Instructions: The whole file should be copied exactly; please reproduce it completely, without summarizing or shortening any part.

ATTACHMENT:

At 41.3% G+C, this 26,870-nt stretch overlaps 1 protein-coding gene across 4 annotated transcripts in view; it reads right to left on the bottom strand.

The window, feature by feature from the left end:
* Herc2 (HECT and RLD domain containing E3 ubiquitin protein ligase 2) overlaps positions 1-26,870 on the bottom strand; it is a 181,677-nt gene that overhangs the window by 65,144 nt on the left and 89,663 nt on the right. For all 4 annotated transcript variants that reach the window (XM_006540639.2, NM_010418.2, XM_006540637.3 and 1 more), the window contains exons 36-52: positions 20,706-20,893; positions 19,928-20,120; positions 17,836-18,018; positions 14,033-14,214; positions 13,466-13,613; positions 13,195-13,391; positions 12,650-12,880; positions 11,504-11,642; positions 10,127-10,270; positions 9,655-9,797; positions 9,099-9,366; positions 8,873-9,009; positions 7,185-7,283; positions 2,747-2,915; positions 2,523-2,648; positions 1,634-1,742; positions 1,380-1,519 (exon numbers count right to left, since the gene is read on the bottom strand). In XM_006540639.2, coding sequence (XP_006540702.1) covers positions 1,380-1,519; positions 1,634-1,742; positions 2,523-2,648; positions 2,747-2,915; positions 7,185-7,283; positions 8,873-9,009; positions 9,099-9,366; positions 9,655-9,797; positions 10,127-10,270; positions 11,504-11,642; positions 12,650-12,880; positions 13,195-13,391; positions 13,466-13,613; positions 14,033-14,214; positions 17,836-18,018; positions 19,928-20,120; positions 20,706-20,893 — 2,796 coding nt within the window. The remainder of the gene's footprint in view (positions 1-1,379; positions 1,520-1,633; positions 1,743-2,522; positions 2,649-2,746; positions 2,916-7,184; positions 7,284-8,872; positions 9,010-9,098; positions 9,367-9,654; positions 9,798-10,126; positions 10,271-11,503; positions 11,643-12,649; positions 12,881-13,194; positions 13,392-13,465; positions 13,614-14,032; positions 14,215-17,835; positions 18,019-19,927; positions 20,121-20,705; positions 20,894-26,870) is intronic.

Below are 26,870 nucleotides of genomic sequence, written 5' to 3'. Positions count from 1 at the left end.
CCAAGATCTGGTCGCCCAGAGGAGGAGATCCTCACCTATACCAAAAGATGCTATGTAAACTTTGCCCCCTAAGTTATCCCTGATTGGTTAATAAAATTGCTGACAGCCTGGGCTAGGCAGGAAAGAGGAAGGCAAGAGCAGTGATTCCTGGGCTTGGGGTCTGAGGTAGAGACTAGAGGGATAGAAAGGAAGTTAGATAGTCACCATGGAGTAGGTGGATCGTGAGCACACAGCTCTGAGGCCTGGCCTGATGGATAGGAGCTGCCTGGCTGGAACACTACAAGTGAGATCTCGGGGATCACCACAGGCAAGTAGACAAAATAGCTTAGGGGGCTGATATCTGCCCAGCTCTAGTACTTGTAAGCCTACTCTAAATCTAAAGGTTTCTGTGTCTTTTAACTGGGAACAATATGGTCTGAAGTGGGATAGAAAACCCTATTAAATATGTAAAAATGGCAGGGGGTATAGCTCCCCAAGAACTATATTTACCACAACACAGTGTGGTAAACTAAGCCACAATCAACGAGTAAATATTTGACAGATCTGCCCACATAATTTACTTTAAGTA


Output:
At 41.3% G+C, this 26,870-nt stretch overlaps 1 protein-coding gene across 4 annotated transcripts in view; it reads right to left on the bottom strand.

The window, feature by feature from the left end:
* Herc2 (HECT and RLD domain containing E3 ubiquitin protein ligase 2) overlaps positions 1-26,870 on the bottom strand; it is a 181,677-nt gene that overhangs the window by 65,144 nt on the left and 89,663 nt on the right. For all 4 annotated transcript variants that reach the window (XM_006540639.2, NM_010418.2, XM_006540637.3 and 1 more), the window contains exons 36-52: positions 20,706-20,893; positions 19,928-20,120; positions 17,836-18,018; positions 14,033-14,214; positions 13,466-13,613; positions 13,195-13,391; positions 12,650-12,880; positions 11,504-11,642; positions 10,127-10,270; positions 9,655-9,797; positions 9,099-9,366; positions 8,873-9,009; positions 7,185-7,283; positions 2,747-2,915; positions 2,523-2,648; positions 1,634-1,742; positions 1,380-1,519 (exon numbers count right to left, since the gene is read on the bottom strand). In XM_006540639.2, coding sequence (XP_006540702.1) covers positions 1,380-1,519; positions 1,634-1,742; positions 2,523-2,648; positions 2,747-2,915; positions 7,185-7,283; positions 8,873-9,009; positions 9,099-9,366; positions 9,655-9,797; positions 10,127-10,270; positions 11,504-11,642; positions 12,650-12,880; positions 13,195-13,391; positions 13,466-13,613; positions 14,033-14,214; positions 17,836-18,018; positions 19,928-20,120; positions 20,706-20,893 — 2,796 coding nt within the window. The remainder of the gene's footprint in view (positions 1-1,379; positions 1,520-1,633; positions 1,743-2,522; positions 2,649-2,746; positions 2,916-7,184; positions 7,284-8,872; positions 9,010-9,098; positions 9,367-9,654; positions 9,798-10,126; positions 10,271-11,503; positions 11,643-12,649; positions 12,881-13,194; positions 13,392-13,465; positions 13,614-14,032; positions 14,215-17,835; positions 18,019-19,927; positions 20,121-20,705; positions 20,894-26,870) is intronic.

Below are 26,870 nucleotides of genomic sequence, written 5' to 3'. Positions count from 1 at the left end.
CCAAGATCTGGTCGCCCAGAGGAGGAGATCCTCACCTATACCAAAAGATGCTATGTAAACTTTGCCCCCTAAGTTATCCCTGATTGGTTAATAAAATTGCTGACAGCCTGGGCTAGGCAGGAAAGAGGAAGGCAAGAGCAGTGATTCCTGGGCTTGGGGTCTGAGGTAGAGACTAGAGGGATAGAAAGGAAGTTAGATAGTCACCATGGAGTAGGTGGATCGTGAGCACACAGCTCTGAGGCCTGGCCTGATGGATAGGAGCTGCCTGGCTGGAACACTACAAGTGAGATCTCGGGGATCACCACAGGCAAGTAGACAAAATAGCTTAGGGGGCTGATATCTGCCCAGCTCTAGTACTTGTAAGCCTACTCTAAATCTAAAGGTTTCTGTGTCTTTTAACTGGGAACAATATGGTCTGAAGTGGGATAGAAAACCCTATTAAATATGTAAAAATGGCAGGGGGTATAGCTCCCCAAGAACTATATTTACCACAACACAGTGTGGTAAACTAAGCCACAATCAACGAGTAAATATTTGACAGATCTGCCCACATAATTTACTTTAAGTA